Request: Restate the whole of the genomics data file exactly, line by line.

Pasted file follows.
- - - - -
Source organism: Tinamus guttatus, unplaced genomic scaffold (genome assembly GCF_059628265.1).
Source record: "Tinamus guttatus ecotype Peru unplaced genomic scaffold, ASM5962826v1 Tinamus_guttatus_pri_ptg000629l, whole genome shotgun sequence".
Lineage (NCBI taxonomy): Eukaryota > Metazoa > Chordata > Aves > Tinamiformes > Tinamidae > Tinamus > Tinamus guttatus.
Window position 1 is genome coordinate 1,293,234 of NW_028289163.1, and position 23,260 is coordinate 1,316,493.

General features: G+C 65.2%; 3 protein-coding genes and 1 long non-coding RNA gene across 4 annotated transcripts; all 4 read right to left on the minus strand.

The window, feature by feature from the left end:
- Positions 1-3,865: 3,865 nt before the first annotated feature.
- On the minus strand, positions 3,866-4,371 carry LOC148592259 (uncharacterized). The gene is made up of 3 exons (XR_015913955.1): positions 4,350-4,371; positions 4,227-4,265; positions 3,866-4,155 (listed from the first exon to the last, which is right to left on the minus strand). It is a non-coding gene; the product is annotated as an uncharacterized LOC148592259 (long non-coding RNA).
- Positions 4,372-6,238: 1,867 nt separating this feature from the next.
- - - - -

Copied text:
Source organism: Tinamus guttatus, unplaced genomic scaffold (genome assembly GCF_059628265.1).
Source record: "Tinamus guttatus ecotype Peru unplaced genomic scaffold, ASM5962826v1 Tinamus_guttatus_pri_ptg000629l, whole genome shotgun sequence".
Lineage (NCBI taxonomy): Eukaryota > Metazoa > Chordata > Aves > Tinamiformes > Tinamidae > Tinamus > Tinamus guttatus.
Window position 1 is genome coordinate 1,293,234 of NW_028289163.1, and position 23,260 is coordinate 1,316,493.

General features: G+C 65.2%; 3 protein-coding genes and 1 long non-coding RNA gene across 4 annotated transcripts; all 4 read right to left on the minus strand.

The window, feature by feature from the left end:
- Positions 1-3,865: 3,865 nt before the first annotated feature.
- On the minus strand, positions 3,866-4,371 carry LOC148592259 (uncharacterized). The gene is made up of 3 exons (XR_015913955.1): positions 4,350-4,371; positions 4,227-4,265; positions 3,866-4,155 (listed from the first exon to the last, which is right to left on the minus strand). It is a non-coding gene; the product is annotated as an uncharacterized LOC148592259 (long non-coding RNA).
- Positions 4,372-6,238: 1,867 nt separating this feature from the next.